The weight of evidence still rests in this camp, but totally dismissing the role of over-hunting is no longer so easy.
Not so long ago, there was no evidence of an overlap between North American horse extinction and the arrival of humans, let alone evidence of their hunting horses.
Then, findings indicated an overlap of perhaps a few hundred years. The latest research suggests at least one pocket of horses in Alaska persisting until some 7600 years ago, creating a potential overlap of some 6000 years.
However, the undoubted regional variations in horse extinction and limited knowledge about the geographical spread and numbers of the earliest human inhabitants of North America further clouds the picture.
There is now clear evidence that mankind hunted North American horses but were they doing so in numbers that made a difference? It is a question that may never be answered.
As for horses, their crossing of the Bering land bridge was a life-saving move for horses – and a life-changing one for humankind.
In 2009, researchers found evidence that pushed horse domestication back to the Botai Culture of Kazakhstan around 5500 years ago — some 1000 years earlier than thought and about 2000 years earlier than domesticated horses are known to have been in Europe.
Evidence suggests horses were originally domesticated, not just for riding, but also to provide food, including milk.
There is also evidence of selective breeding — the first tentative steps towards the breeds we are familiar with today.
So, in North America, was it climate change, altering vegetation or human predation that saw the extinction of the horse and other large-animal species? Could disease have played a part?
“It’s hard to see this as one of those things where a single piece of evidence will make it obvious what happened,” Scott Wing, a paleobiologist at the Smithsonian Institution’s National Museum of Natural History, told National Geographic.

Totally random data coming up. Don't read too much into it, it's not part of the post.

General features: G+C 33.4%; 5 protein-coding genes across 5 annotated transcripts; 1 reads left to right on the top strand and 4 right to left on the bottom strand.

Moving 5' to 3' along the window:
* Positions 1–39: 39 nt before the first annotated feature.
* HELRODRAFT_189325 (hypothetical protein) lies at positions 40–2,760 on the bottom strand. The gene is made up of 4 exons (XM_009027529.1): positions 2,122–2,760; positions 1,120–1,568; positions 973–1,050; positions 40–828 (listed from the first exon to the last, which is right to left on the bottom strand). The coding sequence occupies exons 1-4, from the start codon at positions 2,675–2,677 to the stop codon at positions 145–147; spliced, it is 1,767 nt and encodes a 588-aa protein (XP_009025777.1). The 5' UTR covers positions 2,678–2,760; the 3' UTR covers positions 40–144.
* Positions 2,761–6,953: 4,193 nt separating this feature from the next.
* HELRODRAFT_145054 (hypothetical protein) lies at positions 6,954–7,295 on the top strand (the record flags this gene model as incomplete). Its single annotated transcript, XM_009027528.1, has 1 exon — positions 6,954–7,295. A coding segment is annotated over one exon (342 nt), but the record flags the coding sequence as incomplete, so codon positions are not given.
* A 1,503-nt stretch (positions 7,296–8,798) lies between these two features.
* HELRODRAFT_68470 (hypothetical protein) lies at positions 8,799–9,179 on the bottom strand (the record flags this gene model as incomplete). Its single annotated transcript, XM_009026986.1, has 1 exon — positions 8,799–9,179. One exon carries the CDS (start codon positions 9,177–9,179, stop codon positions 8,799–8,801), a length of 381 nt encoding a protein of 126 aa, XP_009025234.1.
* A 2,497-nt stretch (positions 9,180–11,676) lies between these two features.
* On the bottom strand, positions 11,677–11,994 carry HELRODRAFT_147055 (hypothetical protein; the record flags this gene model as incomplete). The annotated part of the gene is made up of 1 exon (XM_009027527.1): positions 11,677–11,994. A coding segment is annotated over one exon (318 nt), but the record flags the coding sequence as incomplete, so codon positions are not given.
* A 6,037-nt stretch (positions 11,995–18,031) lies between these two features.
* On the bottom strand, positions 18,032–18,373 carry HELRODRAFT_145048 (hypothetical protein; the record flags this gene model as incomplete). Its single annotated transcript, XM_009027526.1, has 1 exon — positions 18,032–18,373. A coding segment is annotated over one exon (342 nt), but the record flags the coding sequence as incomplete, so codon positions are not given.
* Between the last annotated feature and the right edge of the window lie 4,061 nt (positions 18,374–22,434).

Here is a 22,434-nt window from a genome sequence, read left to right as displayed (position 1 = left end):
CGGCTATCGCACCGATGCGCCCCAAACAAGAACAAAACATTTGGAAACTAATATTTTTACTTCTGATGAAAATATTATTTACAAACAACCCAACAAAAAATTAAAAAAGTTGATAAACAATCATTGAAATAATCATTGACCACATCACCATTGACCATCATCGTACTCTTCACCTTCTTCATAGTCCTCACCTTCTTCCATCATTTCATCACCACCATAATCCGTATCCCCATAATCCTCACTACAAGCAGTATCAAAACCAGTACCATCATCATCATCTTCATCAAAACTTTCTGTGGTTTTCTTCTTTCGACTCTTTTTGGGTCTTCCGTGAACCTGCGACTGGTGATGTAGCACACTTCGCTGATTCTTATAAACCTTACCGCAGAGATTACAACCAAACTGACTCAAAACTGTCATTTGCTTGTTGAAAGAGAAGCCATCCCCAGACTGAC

“The phenomenon that people are trying to explain is not something that happened in one place at one time. It happened across the globe, at different times on different continents. I think that there are clearly multiple factors involved.”
The Woods Hole Oceanographic Institution’s Solow concurs. “I think the notion that there was a single cause is probably not right. It’s probably more complicated than that.
“I think that leaves everyone with a big job to do to investigate new sites, date remains, date human occupations, and try to do the best that they can,” he said.
The story of North American horses was far from over when the last few died out.
Horses made their return to the continent from 1493, through the Spanish Conquistadors.
The land that just a few thousand years earlier had proved too big a challenge for survival proved very much to their liking.
By the late 1700s parts of the western rangeland — Texas, in particular — were home to vast herds of wild horses.
While no scientific count was ever done in the 1800s to calculate horse numbers, estimates range up to two million. Researchers have suggested that one million is a more credible estimate.
Today, an estimated 27,000 wild horses occupy the western rangelands, with more than 30,000 held in holding facilities under a management programme viewed by wild horse advocates as controversial.
Horses ultimately played a pivotal role in the settlement and development of the frontier in a land where, just a few thousand years earlier, they were unable to survive.
By any measure, it has been a remarkable journey.